While the USA is busy killing US civilians and terrorists with its drone program, Russia is set to deploy its own Orlan-10 drones in the oil- and gas-rich Arctic region (reportedly to monitor the climate situation). As SputnikNews reports, Colonel Aleksandr Gordeev stated "the drones' task is to maintain impartial control of the situation in the Russian sector of the Arctic, including the ecological and ice situation in the adjoining sea areas and along the Northern Sea Route." So, passive-agressive? However, Russia also chose this week to release rarely-seen images of a US intelligence satellite which as one analyst notes is provocative (but obscure in its intent other than the growing recognition of US space-based surveillance assets).
As Sputnik News reports, Russian drones will be deployed in the Arctic and along the Northern Sea Route starting May 1 to monitor the climate situation and the deterioration of Arctic ice, as well as to aid in navigation and search and rescue missions.
The drones — Orlan-10s from the Eastern Military District — will be deployed from the Chukotka Peninsula, which lies just opposite Alaska's Seward Peninsula.
The drone unit's mission will be "managing objective control over the situation in the Russian Arctic," added Gordeev. The UAVs will be delivered via heavy Mi-26 transport helicopters, and the station will be manned by graduates of the Defence Ministry’s remote control aviation center.
The announcement of the creation of the drone unit near the city of Anadyr in November came a few months after Russian President Vladimir Putin ordered the establishment of a separate public body responsible for the implementation of Russian policies in the Arctic and a unified network of naval facilities to host advanced warships and submarines to boost the protection of Russia's interests and borders in the area.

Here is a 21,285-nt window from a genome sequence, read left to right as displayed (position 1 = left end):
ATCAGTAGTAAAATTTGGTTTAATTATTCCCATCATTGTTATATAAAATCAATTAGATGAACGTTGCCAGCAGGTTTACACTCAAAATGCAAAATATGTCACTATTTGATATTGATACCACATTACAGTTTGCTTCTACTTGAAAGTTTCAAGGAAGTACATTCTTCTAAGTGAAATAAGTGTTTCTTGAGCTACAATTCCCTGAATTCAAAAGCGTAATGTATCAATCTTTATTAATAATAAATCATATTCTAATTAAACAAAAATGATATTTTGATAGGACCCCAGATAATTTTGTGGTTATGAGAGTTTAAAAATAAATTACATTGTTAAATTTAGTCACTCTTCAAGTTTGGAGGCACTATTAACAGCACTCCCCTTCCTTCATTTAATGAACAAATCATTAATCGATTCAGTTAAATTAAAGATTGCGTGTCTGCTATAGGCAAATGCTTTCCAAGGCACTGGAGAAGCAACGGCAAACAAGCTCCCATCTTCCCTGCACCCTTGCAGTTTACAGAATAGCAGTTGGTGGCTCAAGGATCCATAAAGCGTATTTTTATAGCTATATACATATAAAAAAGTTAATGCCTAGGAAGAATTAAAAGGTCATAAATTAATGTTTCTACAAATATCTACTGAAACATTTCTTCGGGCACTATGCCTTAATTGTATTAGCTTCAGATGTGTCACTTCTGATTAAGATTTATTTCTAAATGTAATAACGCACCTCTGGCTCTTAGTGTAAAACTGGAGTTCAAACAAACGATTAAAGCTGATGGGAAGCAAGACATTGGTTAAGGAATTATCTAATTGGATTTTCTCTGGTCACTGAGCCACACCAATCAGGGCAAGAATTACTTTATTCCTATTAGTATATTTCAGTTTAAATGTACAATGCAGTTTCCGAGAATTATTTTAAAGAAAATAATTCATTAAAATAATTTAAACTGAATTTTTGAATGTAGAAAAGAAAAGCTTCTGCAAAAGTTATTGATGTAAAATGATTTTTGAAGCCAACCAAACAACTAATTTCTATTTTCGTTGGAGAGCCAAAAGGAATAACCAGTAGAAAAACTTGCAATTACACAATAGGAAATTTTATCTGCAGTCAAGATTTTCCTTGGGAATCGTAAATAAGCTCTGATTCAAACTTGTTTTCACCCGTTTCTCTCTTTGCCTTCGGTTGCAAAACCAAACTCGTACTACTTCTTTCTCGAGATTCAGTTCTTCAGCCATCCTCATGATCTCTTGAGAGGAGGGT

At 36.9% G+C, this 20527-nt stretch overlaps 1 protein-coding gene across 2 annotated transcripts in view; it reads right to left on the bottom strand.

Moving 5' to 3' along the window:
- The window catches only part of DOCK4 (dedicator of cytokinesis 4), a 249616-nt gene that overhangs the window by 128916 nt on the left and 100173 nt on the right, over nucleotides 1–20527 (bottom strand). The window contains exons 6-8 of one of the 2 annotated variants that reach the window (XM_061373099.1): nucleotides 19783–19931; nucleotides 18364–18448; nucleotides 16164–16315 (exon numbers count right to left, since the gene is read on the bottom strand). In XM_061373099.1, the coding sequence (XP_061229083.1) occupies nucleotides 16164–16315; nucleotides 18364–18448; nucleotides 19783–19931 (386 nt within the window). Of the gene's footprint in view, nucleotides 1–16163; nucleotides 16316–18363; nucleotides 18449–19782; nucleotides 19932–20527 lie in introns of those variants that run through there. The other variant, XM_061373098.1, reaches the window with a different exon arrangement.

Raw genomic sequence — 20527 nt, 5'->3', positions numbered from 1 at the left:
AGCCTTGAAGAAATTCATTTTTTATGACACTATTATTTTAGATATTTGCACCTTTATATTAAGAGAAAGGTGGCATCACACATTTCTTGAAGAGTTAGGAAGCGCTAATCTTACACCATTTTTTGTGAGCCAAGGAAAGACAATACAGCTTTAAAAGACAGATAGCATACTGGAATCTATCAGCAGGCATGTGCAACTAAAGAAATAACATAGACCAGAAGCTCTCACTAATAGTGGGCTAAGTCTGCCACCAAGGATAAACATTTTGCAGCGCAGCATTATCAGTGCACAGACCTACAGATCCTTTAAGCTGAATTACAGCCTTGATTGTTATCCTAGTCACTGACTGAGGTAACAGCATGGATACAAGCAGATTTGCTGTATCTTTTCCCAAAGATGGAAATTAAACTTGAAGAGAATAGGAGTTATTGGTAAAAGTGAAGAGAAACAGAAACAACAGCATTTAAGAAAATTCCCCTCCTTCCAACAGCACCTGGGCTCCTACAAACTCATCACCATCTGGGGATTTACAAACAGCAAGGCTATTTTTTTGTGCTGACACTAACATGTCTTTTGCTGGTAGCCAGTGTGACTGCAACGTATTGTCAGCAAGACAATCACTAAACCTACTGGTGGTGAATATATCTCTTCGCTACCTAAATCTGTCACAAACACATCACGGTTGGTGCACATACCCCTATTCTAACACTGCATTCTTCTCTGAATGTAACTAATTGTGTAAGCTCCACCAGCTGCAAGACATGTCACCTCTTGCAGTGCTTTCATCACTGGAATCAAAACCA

Russia is looking to build up its presence in the oil- and gas-rich Arctic region in accordance with the country's revised military doctrine, signed by President Vladimir Putin in December 2014.
But that was not all that Russia was up to this week... As The Federation of American Scientists reports, a Russian satellite tracking facility in Siberia has produced rarely-seen photographs of a U.S. intelligence satellite.
The U.S. LACROSSE radar satellite was captured in images generated at Russia’s Altay Optical Laser Center (profiled here), apparently between 2005 and 2010.
“The images contain enough information (range, angular scale) to perform a bit of technical intelligence (i.e., sophomore high school trigonometry) on the radar antenna size, which is a significant parameter affecting capability,” Mr. Thomson, a former CIA analyst, told Secrecy News.
While provocative, the intent of the imagery disclosure was obscure, he said.
“Why did the Russians release the images? The US is highly paranoid about releasing resolved images of spysats, ours or others. The Russian paranoia is at least as great, so how did these images get out? What was the purpose?”
The images themselves seem to be mostly just a curiosity. But perhaps they underscore the growing visibility and the corresponding vulnerability of U.S. space-based assets.
“Our asymmetrical advantage in space also creates asymmetrical vulnerabilities,” said Gil Klinger, a defense intelligence official, last year. “Our adversaries recognize our dependence on space and continue to think of ways to respond to our space advantage.”
He testified at a 2014 House Armed Services Committee hearing on U.S. national security space activities, the record of which has recently been published. Space protection, orbital debris, the industrial base and related topics were addressed.
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It appears the Russians have been busy.
But one thing did jump out whewn gazing at the space images...